NAB '99 Marks Sea Change for Broadcast Industry
The television-broadcasting industry is undergoing a metamorphosis. Some observers at last week's National Association of Broadcasters convention in Las Vegas called it a "generation change" embodied by a new group of energetic "digital content providers"---with a different concept of entertainment---gradually replacing older producers and executives. Other reporters have pointed to technological developments such as high-definition TV and the nascent trend toward interactivity as motive forces behind the 60-year-old industry's growing transformation.
But economics are probably the biggest factor of all. The Big Three networks---ABC, CBS, and NBC---ruled the television roost for most of the industry's first four decades. Independents (mostly low-power UHF stations) and public television stations always existed, but the networks' hegemony went largely unchallenged. That all began to change in the mid-1970s with the growth of cable. The networks' share of the viewing market has declined steadily for the past 20 years, as charted in a detailed report by Kyle Pope in the April 19 edition of the Wall Street Journal.
The Big Three have all been slashing costs and unloading assets in an attempt to remain competitive. Now, merging two or more of the networks is starting to be discussed in more than hypothetical terms---what was once unthinkable is now being considered as a survival tactic. The idea of consolidation has gathered enough momentum that Federal Communications Commission chairman William Kennard made it the subject of his address at NAB '99.
"Common-sense ownership relief," as Kennard described it, is high on the FCC's agenda. Noting that the recent merger of Yahoo! and Broadcast.com resulted in a company valued at $40 billion---one-third larger than CBS---Kennard said his agency understands that Internet companies are "also broadcasters" who will be extremely competitive in the coming world of interactive streaming video. Kennard asked the industry to join him in bringing "more certainty to the marketplace . . . we need to revise our rules to give broadcasters more flexibility in an increasingly competitive world, without undermining our rightful reverence for outlet diversity."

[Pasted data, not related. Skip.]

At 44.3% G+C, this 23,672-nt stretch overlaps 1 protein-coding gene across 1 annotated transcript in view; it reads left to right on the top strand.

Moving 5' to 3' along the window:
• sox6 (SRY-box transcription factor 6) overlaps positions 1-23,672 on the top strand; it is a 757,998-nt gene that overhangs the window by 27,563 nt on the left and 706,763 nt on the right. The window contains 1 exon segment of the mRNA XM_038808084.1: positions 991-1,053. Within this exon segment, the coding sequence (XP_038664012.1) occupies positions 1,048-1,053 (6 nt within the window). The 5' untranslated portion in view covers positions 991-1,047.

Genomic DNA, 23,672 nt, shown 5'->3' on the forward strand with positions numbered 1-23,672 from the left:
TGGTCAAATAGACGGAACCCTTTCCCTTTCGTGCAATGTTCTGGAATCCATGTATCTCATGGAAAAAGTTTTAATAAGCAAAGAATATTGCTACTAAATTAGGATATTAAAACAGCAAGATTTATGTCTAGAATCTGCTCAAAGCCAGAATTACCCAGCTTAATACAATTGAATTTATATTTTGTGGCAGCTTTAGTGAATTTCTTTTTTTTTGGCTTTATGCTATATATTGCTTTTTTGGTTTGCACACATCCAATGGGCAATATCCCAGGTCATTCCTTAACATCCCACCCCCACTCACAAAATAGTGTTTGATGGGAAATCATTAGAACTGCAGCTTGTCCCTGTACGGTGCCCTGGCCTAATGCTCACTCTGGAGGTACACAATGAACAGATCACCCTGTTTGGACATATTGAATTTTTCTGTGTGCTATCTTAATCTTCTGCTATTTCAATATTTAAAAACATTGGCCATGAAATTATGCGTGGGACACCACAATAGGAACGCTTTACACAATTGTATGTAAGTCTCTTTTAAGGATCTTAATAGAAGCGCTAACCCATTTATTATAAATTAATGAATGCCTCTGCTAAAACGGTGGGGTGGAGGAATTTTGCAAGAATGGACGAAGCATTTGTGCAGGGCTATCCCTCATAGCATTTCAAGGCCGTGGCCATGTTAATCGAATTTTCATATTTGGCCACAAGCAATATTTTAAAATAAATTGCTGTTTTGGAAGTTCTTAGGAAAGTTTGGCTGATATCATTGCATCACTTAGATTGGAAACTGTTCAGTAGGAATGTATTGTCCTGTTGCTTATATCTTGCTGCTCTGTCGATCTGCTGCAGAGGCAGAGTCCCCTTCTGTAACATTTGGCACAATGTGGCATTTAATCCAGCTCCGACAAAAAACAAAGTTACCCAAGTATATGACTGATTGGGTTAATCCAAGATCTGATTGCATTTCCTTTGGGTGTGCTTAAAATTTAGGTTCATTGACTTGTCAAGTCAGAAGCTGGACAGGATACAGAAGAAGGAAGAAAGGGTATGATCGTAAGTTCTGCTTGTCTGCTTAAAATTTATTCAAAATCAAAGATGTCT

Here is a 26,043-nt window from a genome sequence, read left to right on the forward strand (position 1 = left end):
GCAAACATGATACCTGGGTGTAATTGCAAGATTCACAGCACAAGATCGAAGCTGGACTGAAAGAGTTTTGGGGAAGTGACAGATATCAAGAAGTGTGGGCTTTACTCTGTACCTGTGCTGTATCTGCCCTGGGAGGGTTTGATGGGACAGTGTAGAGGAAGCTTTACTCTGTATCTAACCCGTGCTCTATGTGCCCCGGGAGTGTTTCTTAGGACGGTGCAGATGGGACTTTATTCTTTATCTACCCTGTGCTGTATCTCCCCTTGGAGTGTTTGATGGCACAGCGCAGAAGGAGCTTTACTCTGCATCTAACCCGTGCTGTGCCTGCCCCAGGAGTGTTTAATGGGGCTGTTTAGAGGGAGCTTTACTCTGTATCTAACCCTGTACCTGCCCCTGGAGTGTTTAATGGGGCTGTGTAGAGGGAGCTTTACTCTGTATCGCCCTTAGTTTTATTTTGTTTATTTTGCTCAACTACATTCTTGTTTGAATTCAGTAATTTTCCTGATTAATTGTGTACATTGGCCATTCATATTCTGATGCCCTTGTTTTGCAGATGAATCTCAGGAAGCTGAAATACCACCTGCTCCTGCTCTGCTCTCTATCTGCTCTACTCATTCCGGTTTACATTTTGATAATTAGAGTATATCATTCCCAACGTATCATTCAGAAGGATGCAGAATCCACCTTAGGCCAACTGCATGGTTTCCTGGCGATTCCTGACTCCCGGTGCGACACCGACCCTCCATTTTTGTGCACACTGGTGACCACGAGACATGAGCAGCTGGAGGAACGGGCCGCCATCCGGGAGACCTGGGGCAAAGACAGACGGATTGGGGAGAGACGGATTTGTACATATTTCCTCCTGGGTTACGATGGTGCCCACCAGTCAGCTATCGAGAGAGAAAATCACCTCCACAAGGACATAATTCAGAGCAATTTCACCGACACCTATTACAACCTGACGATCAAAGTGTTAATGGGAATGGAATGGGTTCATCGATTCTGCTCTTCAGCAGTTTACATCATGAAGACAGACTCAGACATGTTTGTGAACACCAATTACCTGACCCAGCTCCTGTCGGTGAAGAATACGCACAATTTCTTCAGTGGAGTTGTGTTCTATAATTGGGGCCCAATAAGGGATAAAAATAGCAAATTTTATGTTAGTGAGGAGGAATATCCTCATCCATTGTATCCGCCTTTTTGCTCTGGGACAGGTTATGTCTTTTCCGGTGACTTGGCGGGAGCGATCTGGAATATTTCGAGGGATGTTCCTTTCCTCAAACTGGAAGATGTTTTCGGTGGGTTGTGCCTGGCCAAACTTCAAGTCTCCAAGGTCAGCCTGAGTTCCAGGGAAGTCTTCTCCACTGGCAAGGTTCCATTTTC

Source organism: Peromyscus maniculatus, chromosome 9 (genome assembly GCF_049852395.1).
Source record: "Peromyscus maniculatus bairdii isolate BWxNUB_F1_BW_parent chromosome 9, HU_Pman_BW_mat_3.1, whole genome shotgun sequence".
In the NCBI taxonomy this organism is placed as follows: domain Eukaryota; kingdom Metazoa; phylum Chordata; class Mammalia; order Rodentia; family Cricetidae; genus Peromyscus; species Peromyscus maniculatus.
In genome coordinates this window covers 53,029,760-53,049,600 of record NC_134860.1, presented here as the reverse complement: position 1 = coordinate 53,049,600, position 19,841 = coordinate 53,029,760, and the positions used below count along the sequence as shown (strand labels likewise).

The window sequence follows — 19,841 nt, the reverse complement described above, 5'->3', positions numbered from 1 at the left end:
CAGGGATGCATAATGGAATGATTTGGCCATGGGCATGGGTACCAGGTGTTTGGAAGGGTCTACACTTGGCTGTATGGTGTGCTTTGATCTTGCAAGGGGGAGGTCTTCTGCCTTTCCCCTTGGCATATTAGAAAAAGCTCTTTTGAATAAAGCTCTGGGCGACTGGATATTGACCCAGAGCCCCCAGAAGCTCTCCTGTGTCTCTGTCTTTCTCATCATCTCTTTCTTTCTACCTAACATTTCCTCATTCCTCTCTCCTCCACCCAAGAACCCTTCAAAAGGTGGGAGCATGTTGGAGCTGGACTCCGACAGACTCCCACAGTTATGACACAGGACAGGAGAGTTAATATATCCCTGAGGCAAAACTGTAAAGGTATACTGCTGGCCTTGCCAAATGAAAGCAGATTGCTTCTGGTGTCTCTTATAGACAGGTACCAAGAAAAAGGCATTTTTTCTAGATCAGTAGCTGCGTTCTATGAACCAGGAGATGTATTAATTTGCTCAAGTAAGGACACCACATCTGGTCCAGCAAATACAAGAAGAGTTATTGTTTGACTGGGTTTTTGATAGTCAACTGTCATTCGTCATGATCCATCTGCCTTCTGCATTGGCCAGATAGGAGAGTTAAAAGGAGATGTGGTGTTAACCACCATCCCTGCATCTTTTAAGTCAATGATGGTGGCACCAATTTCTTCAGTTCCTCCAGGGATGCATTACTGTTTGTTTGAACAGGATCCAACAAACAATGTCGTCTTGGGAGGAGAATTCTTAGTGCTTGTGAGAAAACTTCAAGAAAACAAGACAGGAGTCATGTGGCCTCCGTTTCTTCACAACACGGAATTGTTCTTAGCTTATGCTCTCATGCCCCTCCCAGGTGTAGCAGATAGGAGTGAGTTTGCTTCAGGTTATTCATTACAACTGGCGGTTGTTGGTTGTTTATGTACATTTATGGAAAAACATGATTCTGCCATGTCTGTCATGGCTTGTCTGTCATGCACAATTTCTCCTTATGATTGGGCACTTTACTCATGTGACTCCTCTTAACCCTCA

Ownership rules won't disappear completely, Kennard noted. "Some say we should eliminate all our ownership rules. Just get rid of them all . . . I don't think that's the right answer. This is not the time to completely deregulate broadcast ownership." However, he acknowledged that the FCC can't "keep broadcasters in the dark ages of black-and-white-era rules. With the changing realities of today's marketplace," he told NAB attendees, "you need the flexibility to seize the opportunities and open the frontiers of the Information Age."
Mel Karmazin, the hard-charging CBS top executive, has been lobbying Washington to allow ownership of a second network. NBC has discussed mergers or partnerships with Time Warner and Sony Corporation. The networks are already scaling back production costs and looking to outsource news services from other providers such as Cable News Network.
As quoted in Pope's piece, Michael Goodman, senior analyst of the Yankee Group, states flatly, "The broadcast networks cannot survive as stand-alone entities." NBC President Bob Wright agrees. "There's a growing acceptance by everybody that the business model just doesn't make sense anymore. We're going to have to get the 1940s view of television kind of updated." A lot of folks at NAB '99 say the next generation is already there.